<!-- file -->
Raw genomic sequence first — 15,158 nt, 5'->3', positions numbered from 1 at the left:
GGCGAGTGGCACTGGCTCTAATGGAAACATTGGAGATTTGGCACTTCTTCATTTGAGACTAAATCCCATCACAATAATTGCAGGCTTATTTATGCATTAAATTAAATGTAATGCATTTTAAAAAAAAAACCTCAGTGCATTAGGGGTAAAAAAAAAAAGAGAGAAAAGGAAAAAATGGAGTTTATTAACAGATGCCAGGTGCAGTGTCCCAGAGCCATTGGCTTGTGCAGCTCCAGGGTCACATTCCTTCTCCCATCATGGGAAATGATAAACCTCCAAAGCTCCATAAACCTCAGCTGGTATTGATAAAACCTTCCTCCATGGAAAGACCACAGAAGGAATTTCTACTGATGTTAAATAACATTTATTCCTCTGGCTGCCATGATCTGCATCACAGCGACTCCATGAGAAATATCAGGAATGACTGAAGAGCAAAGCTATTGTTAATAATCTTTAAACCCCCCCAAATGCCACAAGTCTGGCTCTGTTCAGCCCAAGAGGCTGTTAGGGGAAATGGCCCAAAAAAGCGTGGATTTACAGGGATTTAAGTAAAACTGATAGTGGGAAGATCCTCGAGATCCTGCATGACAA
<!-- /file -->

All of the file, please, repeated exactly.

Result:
Raw genomic sequence first — 15,158 nt, 5'->3', positions numbered from 1 at the left:
GGCGAGTGGCACTGGCTCTAATGGAAACATTGGAGATTTGGCACTTCTTCATTTGAGACTAAATCCCATCACAATAATTGCAGGCTTATTTATGCATTAAATTAAATGTAATGCATTTTAAAAAAAAAACCTCAGTGCATTAGGGGTAAAAAAAAAAAGAGAGAAAAGGAAAAAATGGAGTTTATTAACAGATGCCAGGTGCAGTGTCCCAGAGCCATTGGCTTGTGCAGCTCCAGGGTCACATTCCTTCTCCCATCATGGGAAATGATAAACCTCCAAAGCTCCATAAACCTCAGCTGGTATTGATAAAACCTTCCTCCATGGAAAGACCACAGAAGGAATTTCTACTGATGTTAAATAACATTTATTCCTCTGGCTGCCATGATCTGCATCACAGCGACTCCATGAGAAATATCAGGAATGACTGAAGAGCAAAGCTATTGTTAATAATCTTTAAACCCCCCCAAATGCCACAAGTCTGGCTCTGTTCAGCCCAAGAGGCTGTTAGGGGAAATGGCCCAAAAAAGCGTGGATTTACAGGGATTTAAGTAAAACTGATAGTGGGAAGATCCTCGAGATCCTGCATGACAA